Harmful Effects of Acid On Your Teeth
Acids are everywhere – in bacteria, your favorite drinks, carbohydrates, and fruits and veggies. We're also exposed to the acids our bodies produce such as when we suffer from acid reflux.
Teeth are coated in a protective enamel layer. Enamel is the hardest substance in your body, but it is gradually worn away by acid exposure.
Why do You Need Enamel?
Enamel buys your teeth time – the softer inner layers of teeth are much weaker than enamel and quickly deteriorate with acid and decay. It takes bacteria a longer time to work their way through that tough outer layer!
Your teeth are also insulated by the enamel. Without it, the nerves in your tooth would have a hard time coping with temperature changes.
Teeth with an eroded enamel layer tend to be:
- Very sensitive
- Prone to decay
How to Reduce Acid Erosion
You can limit the effects of acid on your enamel by cutting back on acidic sugary foods and choosing water over other drinks. After you eat, wait thirty minutes after eating before you brush so that you don't spread and scrub the acid around to other teeth.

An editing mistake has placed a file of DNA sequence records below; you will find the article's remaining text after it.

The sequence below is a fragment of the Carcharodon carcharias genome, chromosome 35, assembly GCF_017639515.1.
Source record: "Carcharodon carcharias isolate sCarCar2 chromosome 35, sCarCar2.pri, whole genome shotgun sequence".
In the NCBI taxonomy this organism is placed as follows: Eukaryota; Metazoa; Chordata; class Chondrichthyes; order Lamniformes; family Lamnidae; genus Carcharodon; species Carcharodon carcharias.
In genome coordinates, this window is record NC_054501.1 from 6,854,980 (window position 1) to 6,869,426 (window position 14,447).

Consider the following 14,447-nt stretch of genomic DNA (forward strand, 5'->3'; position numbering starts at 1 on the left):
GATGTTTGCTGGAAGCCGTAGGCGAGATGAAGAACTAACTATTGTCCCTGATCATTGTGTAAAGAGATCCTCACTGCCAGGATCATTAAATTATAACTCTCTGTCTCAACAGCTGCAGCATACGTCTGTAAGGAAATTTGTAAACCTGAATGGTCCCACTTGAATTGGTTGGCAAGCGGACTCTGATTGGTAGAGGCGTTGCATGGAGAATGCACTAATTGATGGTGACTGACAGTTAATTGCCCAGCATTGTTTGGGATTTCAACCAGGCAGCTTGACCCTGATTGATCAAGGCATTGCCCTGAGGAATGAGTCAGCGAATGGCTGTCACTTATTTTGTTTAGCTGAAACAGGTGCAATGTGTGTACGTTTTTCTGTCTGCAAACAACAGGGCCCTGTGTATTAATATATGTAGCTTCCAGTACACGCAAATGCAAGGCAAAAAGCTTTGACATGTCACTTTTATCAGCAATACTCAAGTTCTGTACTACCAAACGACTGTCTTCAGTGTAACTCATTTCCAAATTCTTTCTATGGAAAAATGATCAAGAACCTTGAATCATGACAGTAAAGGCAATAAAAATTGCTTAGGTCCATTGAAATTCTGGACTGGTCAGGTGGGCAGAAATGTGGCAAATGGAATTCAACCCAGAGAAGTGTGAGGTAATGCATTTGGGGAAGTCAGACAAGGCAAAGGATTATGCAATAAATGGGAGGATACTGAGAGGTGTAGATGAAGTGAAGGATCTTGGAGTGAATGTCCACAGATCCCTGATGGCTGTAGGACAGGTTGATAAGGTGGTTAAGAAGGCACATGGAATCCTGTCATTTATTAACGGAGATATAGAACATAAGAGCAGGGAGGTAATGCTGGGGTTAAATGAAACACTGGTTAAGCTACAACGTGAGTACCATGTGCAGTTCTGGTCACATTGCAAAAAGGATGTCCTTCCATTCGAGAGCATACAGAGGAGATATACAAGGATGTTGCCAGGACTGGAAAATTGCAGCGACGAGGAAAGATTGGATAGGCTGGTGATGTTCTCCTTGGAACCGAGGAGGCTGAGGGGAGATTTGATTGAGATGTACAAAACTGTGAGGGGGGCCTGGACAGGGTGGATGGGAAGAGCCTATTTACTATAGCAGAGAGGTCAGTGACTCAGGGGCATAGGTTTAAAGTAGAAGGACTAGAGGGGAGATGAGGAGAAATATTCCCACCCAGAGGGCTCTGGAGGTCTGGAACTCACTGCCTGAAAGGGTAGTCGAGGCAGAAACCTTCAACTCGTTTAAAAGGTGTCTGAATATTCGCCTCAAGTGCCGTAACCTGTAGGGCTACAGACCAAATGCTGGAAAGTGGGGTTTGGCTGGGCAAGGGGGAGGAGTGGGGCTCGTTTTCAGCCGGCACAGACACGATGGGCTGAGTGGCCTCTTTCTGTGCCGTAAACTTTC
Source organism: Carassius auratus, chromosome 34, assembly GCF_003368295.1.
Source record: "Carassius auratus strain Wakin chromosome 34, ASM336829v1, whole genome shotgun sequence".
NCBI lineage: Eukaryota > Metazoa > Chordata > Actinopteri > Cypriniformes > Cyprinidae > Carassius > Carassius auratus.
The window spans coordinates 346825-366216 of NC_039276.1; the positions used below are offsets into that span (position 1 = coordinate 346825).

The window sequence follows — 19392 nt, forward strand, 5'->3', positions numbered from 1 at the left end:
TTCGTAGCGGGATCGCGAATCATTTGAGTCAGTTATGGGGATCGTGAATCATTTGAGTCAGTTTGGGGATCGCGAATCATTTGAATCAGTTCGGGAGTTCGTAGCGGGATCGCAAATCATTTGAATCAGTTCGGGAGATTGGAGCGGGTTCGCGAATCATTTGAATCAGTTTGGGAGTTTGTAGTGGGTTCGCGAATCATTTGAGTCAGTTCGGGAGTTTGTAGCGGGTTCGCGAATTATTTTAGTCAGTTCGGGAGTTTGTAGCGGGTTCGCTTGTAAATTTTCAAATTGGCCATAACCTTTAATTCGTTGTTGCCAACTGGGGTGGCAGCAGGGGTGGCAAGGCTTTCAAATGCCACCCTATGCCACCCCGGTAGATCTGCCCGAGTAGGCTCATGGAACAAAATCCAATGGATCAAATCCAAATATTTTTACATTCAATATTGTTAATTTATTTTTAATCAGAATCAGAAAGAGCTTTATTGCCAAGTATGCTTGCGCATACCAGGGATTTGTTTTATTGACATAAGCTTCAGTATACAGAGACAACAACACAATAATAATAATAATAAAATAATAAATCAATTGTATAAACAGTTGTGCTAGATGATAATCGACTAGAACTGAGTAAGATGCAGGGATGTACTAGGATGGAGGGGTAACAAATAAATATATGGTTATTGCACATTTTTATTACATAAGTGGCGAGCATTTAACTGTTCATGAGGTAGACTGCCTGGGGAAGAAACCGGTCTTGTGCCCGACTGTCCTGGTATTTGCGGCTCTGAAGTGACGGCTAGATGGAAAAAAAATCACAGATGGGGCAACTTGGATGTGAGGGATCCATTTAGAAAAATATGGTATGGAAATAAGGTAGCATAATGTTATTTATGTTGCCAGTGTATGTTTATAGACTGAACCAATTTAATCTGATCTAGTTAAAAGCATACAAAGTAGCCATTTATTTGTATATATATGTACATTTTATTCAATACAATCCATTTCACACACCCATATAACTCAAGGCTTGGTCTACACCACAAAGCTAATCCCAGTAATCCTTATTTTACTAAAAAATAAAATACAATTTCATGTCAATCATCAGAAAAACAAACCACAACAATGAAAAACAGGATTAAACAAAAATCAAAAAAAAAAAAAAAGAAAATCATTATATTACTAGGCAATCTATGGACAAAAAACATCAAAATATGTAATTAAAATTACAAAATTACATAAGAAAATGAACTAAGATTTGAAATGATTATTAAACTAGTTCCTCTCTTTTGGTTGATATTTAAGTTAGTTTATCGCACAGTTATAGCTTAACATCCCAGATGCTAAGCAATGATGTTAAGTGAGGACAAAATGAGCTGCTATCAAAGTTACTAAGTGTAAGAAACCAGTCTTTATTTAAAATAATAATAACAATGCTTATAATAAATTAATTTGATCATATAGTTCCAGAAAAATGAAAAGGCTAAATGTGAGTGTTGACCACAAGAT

Some medical conditions that cause acid reflux or frequent vomiting can be very bad for your teeth. Swish your mouth with a rinse made with baking soda to neutralize the acid after your teeth are exposed to it.
Fluoride is key to strengthening enamel with particles that are even stronger than your natural teeth. Choose a fluoridated toothpaste and rinse to keep your enamel acid-resistant.
Lastly, plan a visit to Dr. Sarah Thompson. At Dream Dentist, she will evaluate your enamel and give you some great tips for preserving it.